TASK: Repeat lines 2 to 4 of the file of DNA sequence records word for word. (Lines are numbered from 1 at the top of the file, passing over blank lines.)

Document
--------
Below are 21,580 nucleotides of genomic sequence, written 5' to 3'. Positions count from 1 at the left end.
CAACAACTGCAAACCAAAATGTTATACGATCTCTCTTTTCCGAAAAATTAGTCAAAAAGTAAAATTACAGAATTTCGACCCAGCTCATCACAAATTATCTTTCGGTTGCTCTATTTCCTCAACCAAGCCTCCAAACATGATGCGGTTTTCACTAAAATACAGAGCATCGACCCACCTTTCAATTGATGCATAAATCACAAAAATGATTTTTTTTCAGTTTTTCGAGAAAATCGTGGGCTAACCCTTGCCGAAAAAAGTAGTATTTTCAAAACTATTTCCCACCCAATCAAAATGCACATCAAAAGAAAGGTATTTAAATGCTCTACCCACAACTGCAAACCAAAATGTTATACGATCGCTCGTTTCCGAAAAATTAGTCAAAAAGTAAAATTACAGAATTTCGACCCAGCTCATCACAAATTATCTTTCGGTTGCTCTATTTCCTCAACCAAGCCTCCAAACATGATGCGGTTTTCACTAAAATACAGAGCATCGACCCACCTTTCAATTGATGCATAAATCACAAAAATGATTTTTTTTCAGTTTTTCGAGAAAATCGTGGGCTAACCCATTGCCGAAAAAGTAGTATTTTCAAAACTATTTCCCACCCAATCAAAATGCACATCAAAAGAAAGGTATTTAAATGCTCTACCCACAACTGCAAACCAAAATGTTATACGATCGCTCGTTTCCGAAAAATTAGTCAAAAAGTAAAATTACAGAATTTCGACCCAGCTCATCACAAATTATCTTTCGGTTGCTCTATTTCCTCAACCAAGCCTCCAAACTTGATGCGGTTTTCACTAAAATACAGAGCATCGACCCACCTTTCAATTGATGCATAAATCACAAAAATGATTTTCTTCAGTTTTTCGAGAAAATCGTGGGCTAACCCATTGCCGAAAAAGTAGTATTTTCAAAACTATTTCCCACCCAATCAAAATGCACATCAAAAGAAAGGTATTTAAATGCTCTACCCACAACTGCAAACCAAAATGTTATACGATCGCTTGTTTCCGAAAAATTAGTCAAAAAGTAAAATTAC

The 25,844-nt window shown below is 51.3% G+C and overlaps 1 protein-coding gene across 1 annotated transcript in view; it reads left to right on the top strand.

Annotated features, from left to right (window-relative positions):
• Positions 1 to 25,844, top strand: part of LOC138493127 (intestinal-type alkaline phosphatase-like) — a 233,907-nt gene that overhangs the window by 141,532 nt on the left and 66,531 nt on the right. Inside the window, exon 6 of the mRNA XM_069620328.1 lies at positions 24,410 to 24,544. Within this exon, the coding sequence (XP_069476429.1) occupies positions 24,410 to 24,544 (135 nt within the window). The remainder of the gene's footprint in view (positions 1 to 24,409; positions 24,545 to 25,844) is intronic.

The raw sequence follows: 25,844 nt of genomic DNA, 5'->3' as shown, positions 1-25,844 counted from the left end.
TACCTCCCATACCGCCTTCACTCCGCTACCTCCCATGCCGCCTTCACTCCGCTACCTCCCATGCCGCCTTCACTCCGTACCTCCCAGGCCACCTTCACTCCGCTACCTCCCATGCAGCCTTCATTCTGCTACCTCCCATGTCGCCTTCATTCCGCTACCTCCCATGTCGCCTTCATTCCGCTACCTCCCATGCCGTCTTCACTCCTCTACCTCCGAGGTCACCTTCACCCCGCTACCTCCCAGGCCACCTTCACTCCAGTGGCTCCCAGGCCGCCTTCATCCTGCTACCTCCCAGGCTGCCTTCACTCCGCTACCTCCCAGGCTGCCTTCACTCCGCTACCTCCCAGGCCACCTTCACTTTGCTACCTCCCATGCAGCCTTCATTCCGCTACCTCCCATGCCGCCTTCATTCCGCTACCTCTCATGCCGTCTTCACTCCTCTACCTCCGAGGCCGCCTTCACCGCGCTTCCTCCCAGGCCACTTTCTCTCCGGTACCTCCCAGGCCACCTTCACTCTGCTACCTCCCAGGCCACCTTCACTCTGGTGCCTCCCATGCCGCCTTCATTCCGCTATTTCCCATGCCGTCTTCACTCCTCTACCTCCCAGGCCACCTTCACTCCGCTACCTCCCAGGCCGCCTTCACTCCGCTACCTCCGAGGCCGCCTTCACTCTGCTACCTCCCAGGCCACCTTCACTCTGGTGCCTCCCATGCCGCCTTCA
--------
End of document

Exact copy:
CAACAACTGCAAACCAAAATGTTATACGATCTCTCTTTTCCGAAAAATTAGTCAAAAAGTAAAATTACAGAATTTCGACCCAGCTCATCACAAATTATCTTTCGGTTGCTCTATTTCCTCAACCAAGCCTCCAAACATGATGCGGTTTTCACTAAAATACAGAGCATCGACCCACCTTTCAATTGATGCATAAATCACAAAAATGATTTTTTTTCAGTTTTTCGAGAAAATCGTGGGCTAACCCTTGCCGAAAAAAGTAGTATTTTCAAAACTATTTCCCACCCAATCAAAATGCACATCAAAAGAAAGGTATTTAAATGCTCTACCCACAACTGCAAACCAAAATGTTATACGATCGCTCGTTTCCGAAAAATTAGTCAAAAAGTAAAATTACAGAATTTCGACCCAGCTCATCACAAATTATCTTTCGGTTGCTCTATTTCCTCAACCAAGCCTCCAAACATGATGCGGTTTTCACTAAAATACAGAGCATCGACCCACCTTTCAATTGATGCATAAATCACAAAAATGATTTTTTTTCAGTTTTTCGAGAAAATCGTGGGCTAACCCATTGCCGAAAAAGTAGTATTTTCAAAACTATTTCCCACCCAATCAAAATGCACATCAAAAGAAAGGTATTTAAATGCTCTACCCACAACTGCAAACCAAAATGTTATACGATCGCTCGTTTCCGAAAAATTAGTCAAAAAGTAAAATTACAGAATTTCGACCCAGCTCATCACAAATTATCTTTCGGTTGCTCTATTTCCTCAACCAAGCCTCCAAACTTGATGCGGTTTTCACTAAAATACAGAGCATCGACCCACCTTTCAATTGATGCATAAATCACAAAAATGATTTTCTTCAGTTTTTCGAGAAAATCGTGGGCTAACCCATTGCCGAAAAAGTAGTATTTTCAAAACTATTTCCCACCCAATCAAAATGCACATCAAAAGAAAGGTATTTAAATGCTCTACCCACAACTGCAAACCAAAATGTTATACGATCGCTTGTTTCCGAAAAATTAGTCAAAAAGTAAAATTAC

The 25,844-nt window shown below is 51.3% G+C and overlaps 1 protein-coding gene across 1 annotated transcript in view; it reads left to right on the top strand.

Annotated features, from left to right (window-relative positions):